\[\begin{equation} \begin{aligned} &ry^\prime(r)+y(r)^2+ r^2Q(r) \\ &+y(r)e^{\lambda(r)}\left[1+4\pi r^2(p(r)-\rho(r))\right]=0\,, \end{aligned}\label{eqn:y}\end{equation}\] with the boundary condition \(y(0)=2\)​. Here

\[\begin{equation} \begin{aligned} Q(r)&=4\pi e^{\lambda(r)} \left(5\rho(r)+9p(r)+\frac{\rho(r)+p(r)}{c_s^2(r)} \right) \\ &-6\frac{e^{\lambda(r)}}{r^2}-\left(\nu^\prime(r)\right)^2, \end{aligned}\label{eq:Q}\end{equation}\]

\[\begin{equation}e^{\lambda(r)}=\left[1-{2m(r)\over r}\right]^{-1} \quad \nu^\prime(r)=2e^{\lambda(r)}{m(r)+4\pi p(r)r^3\over r^2} \label{eq:met}\end{equation}\] and \(c_s^2(r)\equiv dp/d\rho\)​ denotes the sound speed squared. For stars with a finite surface density like quark stars, a matching condition [66], [67] \(y_R^{\rm ext}=y_R^{\rm int}- 4\pi R^3\rho_s/M=y_R^{\rm int}- 4\pi \bar{R}^3\bar{\rho}_s/\bar{M}\)​ should be used at the boundary. Solving (\(\ref{eqn:y}\)) with \(\rho(r)\)​ and \(p(r)\)​ obtained from (\(\ref{eq:tov}\)), we obtain the function \(k_2(C)\)​ for a given \(\bar{\lambda}\)​. The dimensionless tidal deformability \(\Lambda=2k_2/(3C^5)\)​ as a function of \(\bar{M}\)​ and \(\bar{\lambda}\)​ is thus obtained accordingly.

We depict the results of \(\Lambda(\bar{M},\bar{\lambda})\)​ in Figure 2. Note that the lower end of each curve is determined by requiring the star mass not to exceed its maximum allowed mass. We can see that a larger \(\bar{\lambda}\)​ results in a larger tidal deformability for a given \(\bar{M}\)​, as expected since a larger \(\bar{\lambda}\)​ maps to a stiffer EOS.

Figure 2: \(\Lambda\)​-\(\bar{M}\)​ of IQSs for \(\bar{\lambda}=(0,0.1, 0.25, 0.5, 1, 5, 10)\)​, with a darker black color for a larger value. The red line corresponds to \(\bar{\lambda}\to \infty\)​ utilizing the corresponding EOS (\(\ref{eos95infty}\)). The solid dots denote the maximum mass configurations for the given \(\bar{\lambda}\)​, with \((\bar{M}_{\rm TOV}, \Lambda_{\rm \bar{M}_{\rm TOV}})\)​ ranging from (0.0517, 22.9) for \(\bar{\lambda}=0\)​ to (0.120, 2.17) for \(\bar{\lambda}\to \infty\)​.

Assuming the compact objects detected by the recent LIGO event are pure IQSs, we can use the LIGO constraint on \(\Lambda(1.4 M_\odot)\)​ to narrow down the parameter space \((B_{\rm eff},\bar{\lambda})\)​ with the \(\Lambda(\bar{M},\bar{\lambda})\)​ calculated above.

The average tidal deformability of a binary system is defined as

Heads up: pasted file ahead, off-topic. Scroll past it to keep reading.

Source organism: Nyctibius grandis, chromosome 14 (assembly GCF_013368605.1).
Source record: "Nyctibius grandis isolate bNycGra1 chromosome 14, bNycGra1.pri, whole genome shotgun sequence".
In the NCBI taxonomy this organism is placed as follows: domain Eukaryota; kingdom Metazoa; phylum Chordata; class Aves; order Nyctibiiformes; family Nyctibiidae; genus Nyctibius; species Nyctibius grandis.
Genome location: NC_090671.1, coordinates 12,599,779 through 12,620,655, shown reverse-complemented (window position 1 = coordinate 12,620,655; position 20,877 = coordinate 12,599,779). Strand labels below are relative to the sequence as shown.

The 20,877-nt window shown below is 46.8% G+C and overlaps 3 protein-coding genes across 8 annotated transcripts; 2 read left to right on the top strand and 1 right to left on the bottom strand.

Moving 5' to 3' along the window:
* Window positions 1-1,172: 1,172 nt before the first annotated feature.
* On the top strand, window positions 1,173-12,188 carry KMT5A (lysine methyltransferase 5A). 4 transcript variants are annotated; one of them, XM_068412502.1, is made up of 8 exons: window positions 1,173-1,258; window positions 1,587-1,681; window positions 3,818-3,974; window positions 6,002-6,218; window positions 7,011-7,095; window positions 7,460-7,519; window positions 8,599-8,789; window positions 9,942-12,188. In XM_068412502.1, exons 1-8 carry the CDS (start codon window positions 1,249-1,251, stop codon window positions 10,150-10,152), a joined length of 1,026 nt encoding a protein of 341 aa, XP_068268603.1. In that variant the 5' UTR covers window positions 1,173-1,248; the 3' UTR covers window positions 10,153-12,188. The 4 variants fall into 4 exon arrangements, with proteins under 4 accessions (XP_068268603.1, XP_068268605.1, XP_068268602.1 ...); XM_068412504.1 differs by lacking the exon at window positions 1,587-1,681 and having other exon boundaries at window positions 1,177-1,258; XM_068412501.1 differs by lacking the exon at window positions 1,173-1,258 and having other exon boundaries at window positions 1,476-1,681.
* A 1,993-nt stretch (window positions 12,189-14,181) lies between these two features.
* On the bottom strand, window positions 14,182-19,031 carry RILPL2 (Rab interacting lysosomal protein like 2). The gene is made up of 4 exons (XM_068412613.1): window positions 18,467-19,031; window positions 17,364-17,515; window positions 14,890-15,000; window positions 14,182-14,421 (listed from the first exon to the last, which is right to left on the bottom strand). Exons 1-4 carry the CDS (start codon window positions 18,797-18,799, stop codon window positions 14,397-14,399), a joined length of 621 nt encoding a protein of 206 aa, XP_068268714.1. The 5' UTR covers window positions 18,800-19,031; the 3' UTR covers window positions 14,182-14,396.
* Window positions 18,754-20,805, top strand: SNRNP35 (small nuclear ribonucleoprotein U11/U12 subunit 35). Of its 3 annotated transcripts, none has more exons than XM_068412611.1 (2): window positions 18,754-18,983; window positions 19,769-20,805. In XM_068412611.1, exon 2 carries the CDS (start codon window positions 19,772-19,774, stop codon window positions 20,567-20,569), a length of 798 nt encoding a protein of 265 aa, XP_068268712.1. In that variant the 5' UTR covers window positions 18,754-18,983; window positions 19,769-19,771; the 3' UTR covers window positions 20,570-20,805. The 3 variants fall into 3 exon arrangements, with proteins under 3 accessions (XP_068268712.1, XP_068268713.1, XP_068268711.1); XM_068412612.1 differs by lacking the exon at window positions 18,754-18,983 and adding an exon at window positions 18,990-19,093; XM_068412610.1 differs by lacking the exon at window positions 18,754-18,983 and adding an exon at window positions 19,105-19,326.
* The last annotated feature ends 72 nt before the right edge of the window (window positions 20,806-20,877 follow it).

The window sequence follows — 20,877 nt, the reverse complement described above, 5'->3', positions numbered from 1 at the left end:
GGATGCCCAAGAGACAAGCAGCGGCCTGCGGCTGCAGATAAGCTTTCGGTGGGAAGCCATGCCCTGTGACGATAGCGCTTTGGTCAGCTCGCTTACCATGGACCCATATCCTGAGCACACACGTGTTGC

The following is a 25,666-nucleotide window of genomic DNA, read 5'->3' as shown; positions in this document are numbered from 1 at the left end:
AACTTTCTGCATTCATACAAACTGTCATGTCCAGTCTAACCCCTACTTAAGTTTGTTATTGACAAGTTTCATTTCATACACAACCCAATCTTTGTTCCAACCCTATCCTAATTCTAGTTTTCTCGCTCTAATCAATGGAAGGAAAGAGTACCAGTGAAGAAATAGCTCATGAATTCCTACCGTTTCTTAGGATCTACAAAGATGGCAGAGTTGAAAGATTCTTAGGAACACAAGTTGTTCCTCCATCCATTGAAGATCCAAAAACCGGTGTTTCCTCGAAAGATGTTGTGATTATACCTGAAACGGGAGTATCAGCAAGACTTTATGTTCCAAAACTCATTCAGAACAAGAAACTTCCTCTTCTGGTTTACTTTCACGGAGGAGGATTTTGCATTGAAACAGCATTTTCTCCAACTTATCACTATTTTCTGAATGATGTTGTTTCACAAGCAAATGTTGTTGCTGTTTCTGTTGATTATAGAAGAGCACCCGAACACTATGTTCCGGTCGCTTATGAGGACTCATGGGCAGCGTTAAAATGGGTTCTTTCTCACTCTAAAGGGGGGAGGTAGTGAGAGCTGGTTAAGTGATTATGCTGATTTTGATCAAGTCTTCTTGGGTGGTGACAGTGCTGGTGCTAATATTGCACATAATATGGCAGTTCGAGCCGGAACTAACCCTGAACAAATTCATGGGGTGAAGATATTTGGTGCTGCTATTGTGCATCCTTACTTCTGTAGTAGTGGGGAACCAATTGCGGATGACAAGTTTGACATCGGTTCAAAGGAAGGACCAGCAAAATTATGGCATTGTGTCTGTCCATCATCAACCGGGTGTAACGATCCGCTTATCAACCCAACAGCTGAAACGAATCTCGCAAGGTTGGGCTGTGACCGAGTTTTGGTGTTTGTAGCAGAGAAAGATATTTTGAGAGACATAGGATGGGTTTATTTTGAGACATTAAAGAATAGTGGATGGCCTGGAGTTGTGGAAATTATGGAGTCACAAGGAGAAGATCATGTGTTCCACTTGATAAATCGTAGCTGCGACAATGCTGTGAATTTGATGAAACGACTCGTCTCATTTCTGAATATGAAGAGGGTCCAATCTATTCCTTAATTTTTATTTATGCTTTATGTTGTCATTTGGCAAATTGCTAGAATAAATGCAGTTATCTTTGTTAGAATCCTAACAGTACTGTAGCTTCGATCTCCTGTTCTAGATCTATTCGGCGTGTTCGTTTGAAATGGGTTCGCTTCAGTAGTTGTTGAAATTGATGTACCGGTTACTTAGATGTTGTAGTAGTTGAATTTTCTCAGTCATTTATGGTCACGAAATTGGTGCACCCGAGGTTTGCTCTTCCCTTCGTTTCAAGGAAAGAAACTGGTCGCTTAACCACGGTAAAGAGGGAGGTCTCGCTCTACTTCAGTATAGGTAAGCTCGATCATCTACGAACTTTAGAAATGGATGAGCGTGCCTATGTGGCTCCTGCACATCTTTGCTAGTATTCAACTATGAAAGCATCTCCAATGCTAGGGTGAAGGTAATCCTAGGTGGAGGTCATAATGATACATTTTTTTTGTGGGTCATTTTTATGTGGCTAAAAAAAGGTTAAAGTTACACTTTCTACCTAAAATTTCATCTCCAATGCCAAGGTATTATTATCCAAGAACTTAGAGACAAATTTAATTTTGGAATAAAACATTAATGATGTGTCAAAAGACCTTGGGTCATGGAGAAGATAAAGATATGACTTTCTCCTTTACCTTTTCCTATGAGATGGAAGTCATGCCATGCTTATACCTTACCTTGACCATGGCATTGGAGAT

\[\begin{gather} \tilde{\Lambda} &=& \frac{16}{13} \frac{ (1+12q)}{(1+q)^5} {\Lambda} (M_1)+ \frac{16}{13} \frac{q^4 (12+q)}{(1+q)^5}{\Lambda}({M}_2), \label{LamLam}\end{gather}\] where \(M_1\)​ and \(M_2\)​ are the masses of the binary components, and \(q=M_2/M_1=\bar{M}_2/\bar{M}_1\)​, with \(M_2\)​ being the smaller mass so that \(0<q\lesssim1\)​. For any given chirp mass \(M_{c} = (M_1 M_2)^{3/5}/(M_1+M_2)^{1/5}\)​, one thus has

\[\begin{equation}M_2=(q^2(q+1))^{1/5} M_c \text{ and } M_1=((1+q)/q^3)^{1/5} M_c\; .\end{equation}\]

Using the rescaled mass parameter \(\bar{M}=M\sqrt{4 B_{\rm eff}}\)​, we eventually obtain \(\tilde{\Lambda}=\tilde{\Lambda}(\bar{M}_1,\bar{M}_2,\bar{\lambda})=\tilde{\Lambda}(M_c,q, B_{\rm eff},\bar{\lambda})\)​. LIGO constraints on \(\tilde{\Lambda}\)​ can then be used to narrow down the parameter space \((B_{\rm eff},\bar{\lambda})\)​ for given \(M_c\)​ and \(q\)​, assuming the objects detected by the recent LIGO events are pure IQSs.

We thus obtain the constrained parameter space shown in Figure 3, considering related astrophysical observations. We do not use the constraints that assumed hadronic EOSs, since we are studying quark stars. In our results, only the stability lines have an explicit dependence on the flavor composition and the size of \(a_4\)​.

Figure 3: Astrophysical constraints on the parameter space in the \((B_{\rm eff}, \bar{\lambda}^{1/4})\)​ plane.Allowed regions are to the left of each of the three solid black curves, which correspond to maximum pulsar masses \(M_{\rm TOV}\gtrsim 2.59 M_{\odot}\)​ (GW190814 [44]), \(2.14 M_{\odot}\)​(J0740+6620 [51]), and \(2.01 M_{\odot}\)​(J0348+0432 [50]), from left to right respectively. Colored dot-dash lines bound regions of the same color whose parameters satisfy various constraints (\(90\%\)​ C.L.) :blue for the GW170817 constraint \(\tilde{\Lambda}=300^{+420}_{-230}\)​ with \(M_c=1.186 \, M_{\odot}\)​ and \(q=0.73-1.00\)​ [28], [29], red for GW190425 constraints \(\tilde{\Lambda} \lesssim 600\)​ with \(M_c=1.44\, M_\odot\)​, \(q=0.8-1.0\)​ [30], and cyan for constraints from the recent NICER analysis of PSR J0030+0451 [53]; overlapping regions have correspondingly different colors.The region to the right of the dotted blue line satisfies the GW170817 constraint \(\Lambda_{1.4M_\odot}\lesssim 800\)​. The yellow and green curves represent the stability lines derived from Eq. (\(\ref{EA}\)), above which the two-flavor quark matter and three flavor quark matter can be more stable than ordinary nuclei (i.e., \(E/A <930\,\rm MeV\)​), respectively. Dashed curves include the pQCD correction at \(a_4=0.5\)​ order, whereas the solid ones not.